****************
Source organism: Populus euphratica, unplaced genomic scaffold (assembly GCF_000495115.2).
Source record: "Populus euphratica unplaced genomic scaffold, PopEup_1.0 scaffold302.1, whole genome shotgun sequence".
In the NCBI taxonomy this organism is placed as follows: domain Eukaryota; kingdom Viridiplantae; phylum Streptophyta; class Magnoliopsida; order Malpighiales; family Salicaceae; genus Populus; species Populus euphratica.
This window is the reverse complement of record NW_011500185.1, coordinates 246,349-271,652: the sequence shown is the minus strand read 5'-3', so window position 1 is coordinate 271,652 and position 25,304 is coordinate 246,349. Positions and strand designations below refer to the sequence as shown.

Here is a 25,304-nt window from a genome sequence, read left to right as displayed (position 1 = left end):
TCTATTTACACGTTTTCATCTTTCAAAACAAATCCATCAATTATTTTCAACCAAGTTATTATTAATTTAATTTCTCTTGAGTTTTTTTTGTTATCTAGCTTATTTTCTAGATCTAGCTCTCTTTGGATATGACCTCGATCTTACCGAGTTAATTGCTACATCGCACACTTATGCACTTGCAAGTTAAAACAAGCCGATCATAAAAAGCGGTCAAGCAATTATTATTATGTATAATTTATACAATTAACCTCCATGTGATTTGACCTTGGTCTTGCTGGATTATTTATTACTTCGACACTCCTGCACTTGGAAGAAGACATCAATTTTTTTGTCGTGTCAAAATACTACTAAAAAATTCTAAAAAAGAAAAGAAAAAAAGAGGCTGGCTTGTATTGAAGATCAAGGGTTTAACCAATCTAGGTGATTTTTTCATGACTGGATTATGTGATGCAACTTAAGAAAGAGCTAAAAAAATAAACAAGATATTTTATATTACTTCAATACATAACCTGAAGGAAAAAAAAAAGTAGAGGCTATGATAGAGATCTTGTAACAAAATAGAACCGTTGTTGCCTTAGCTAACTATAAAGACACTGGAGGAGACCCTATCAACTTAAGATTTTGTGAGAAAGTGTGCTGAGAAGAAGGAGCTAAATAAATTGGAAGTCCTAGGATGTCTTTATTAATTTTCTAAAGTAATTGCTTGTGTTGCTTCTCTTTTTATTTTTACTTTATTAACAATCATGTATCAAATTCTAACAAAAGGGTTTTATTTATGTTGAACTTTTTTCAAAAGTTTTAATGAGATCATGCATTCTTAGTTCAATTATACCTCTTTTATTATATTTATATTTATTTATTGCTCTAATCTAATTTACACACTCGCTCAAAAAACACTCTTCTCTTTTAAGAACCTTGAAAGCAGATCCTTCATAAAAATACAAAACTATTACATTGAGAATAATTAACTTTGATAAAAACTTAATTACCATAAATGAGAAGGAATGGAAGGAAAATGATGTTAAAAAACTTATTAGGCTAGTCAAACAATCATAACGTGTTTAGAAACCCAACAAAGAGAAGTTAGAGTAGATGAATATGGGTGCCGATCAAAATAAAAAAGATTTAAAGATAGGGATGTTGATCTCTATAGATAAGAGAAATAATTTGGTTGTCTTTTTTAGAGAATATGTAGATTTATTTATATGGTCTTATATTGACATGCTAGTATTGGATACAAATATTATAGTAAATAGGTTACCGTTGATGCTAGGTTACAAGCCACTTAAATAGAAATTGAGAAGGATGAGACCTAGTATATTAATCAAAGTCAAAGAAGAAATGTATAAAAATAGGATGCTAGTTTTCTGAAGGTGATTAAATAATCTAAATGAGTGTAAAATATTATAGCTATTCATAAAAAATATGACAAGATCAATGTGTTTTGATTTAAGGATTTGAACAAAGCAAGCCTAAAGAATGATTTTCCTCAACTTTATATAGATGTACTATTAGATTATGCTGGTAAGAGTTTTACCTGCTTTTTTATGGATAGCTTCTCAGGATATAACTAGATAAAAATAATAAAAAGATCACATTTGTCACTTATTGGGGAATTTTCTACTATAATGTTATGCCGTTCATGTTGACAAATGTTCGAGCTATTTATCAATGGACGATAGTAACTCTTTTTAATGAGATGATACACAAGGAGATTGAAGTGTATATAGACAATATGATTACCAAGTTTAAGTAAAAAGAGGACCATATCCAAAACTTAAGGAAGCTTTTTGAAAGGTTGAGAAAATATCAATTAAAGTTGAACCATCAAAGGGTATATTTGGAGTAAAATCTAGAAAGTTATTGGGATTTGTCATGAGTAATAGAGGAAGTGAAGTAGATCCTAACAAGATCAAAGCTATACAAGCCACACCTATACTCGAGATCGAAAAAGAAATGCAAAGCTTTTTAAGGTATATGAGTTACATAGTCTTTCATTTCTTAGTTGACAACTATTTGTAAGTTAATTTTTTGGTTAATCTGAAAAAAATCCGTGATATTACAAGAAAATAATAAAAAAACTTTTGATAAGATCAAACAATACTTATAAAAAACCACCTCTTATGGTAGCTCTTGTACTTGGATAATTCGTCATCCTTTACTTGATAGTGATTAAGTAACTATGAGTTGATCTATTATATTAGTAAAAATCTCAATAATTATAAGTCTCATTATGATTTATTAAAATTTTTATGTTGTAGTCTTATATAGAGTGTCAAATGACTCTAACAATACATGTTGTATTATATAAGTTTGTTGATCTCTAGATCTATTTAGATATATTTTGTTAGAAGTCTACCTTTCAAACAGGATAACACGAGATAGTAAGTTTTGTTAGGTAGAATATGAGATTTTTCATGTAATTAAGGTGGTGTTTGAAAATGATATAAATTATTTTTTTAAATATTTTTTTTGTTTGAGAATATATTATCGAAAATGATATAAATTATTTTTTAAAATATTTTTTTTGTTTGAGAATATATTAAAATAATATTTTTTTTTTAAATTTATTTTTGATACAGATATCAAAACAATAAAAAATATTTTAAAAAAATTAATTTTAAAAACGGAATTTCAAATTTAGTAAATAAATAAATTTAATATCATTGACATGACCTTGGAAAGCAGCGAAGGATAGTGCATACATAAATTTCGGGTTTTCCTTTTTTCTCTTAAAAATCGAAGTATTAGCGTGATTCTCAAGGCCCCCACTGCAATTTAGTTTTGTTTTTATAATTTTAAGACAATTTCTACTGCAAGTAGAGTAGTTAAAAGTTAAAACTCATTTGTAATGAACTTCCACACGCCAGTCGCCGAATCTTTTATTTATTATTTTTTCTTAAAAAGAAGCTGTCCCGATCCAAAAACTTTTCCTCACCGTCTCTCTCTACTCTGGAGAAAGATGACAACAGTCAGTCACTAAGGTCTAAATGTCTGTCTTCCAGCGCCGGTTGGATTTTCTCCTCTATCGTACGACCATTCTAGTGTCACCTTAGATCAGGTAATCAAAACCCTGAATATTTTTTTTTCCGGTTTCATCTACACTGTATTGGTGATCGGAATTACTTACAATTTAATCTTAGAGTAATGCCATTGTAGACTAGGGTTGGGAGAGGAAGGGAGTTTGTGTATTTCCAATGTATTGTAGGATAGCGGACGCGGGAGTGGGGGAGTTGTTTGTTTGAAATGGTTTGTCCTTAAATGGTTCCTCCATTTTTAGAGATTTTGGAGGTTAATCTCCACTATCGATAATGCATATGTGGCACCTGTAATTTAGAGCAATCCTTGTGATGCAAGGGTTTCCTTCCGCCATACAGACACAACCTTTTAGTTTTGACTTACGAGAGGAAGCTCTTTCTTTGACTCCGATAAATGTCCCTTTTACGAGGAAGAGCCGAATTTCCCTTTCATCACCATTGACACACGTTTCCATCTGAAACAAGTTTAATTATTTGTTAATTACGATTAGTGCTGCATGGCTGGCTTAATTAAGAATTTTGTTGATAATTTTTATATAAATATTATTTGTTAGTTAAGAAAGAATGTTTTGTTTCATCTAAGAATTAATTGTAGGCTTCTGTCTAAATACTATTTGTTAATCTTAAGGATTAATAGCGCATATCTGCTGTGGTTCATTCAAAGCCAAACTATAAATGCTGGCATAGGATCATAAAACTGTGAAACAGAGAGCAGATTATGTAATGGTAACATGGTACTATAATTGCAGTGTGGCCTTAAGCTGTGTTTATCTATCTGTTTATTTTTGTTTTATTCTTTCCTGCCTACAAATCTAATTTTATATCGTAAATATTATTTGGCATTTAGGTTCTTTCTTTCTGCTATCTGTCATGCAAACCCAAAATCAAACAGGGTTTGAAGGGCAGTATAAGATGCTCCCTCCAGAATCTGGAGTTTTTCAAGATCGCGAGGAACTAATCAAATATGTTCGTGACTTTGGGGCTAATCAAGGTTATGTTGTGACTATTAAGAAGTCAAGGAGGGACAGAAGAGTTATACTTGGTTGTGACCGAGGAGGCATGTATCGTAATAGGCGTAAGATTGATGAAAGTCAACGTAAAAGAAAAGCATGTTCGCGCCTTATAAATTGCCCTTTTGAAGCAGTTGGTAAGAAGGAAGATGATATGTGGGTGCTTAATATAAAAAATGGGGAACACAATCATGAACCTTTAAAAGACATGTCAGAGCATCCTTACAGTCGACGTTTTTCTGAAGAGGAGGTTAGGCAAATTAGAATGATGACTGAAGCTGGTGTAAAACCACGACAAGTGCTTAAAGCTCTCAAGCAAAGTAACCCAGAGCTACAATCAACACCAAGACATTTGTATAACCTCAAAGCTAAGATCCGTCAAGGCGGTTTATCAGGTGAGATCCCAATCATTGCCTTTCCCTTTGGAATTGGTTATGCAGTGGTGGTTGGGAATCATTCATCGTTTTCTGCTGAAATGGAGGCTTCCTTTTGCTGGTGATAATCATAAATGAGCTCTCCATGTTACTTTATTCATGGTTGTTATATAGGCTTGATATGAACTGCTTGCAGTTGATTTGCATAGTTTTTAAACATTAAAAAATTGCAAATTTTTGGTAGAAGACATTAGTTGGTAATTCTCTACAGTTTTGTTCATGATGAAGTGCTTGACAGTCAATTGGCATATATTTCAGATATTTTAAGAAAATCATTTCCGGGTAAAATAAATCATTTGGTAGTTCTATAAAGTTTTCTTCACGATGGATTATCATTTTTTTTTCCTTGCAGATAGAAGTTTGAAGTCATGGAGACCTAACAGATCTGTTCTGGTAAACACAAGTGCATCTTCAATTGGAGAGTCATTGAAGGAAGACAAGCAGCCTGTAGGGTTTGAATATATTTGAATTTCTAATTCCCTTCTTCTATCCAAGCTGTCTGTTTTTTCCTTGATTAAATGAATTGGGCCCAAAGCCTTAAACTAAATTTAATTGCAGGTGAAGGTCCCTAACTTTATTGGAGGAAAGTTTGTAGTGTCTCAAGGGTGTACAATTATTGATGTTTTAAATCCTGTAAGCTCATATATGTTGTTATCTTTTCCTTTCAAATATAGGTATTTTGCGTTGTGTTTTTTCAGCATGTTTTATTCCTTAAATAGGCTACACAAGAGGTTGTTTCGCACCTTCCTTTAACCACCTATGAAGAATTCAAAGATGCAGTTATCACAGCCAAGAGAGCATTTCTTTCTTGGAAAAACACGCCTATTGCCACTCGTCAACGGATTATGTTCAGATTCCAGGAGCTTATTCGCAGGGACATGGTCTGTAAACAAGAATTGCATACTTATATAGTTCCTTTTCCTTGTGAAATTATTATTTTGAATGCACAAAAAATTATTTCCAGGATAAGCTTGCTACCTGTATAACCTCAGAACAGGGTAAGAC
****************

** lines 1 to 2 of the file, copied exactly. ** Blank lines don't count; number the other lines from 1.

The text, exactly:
Source organism: Populus euphratica, unplaced genomic scaffold (assembly GCF_000495115.2).
Source record: "Populus euphratica unplaced genomic scaffold, PopEup_1.0 scaffold302.1, whole genome shotgun sequence".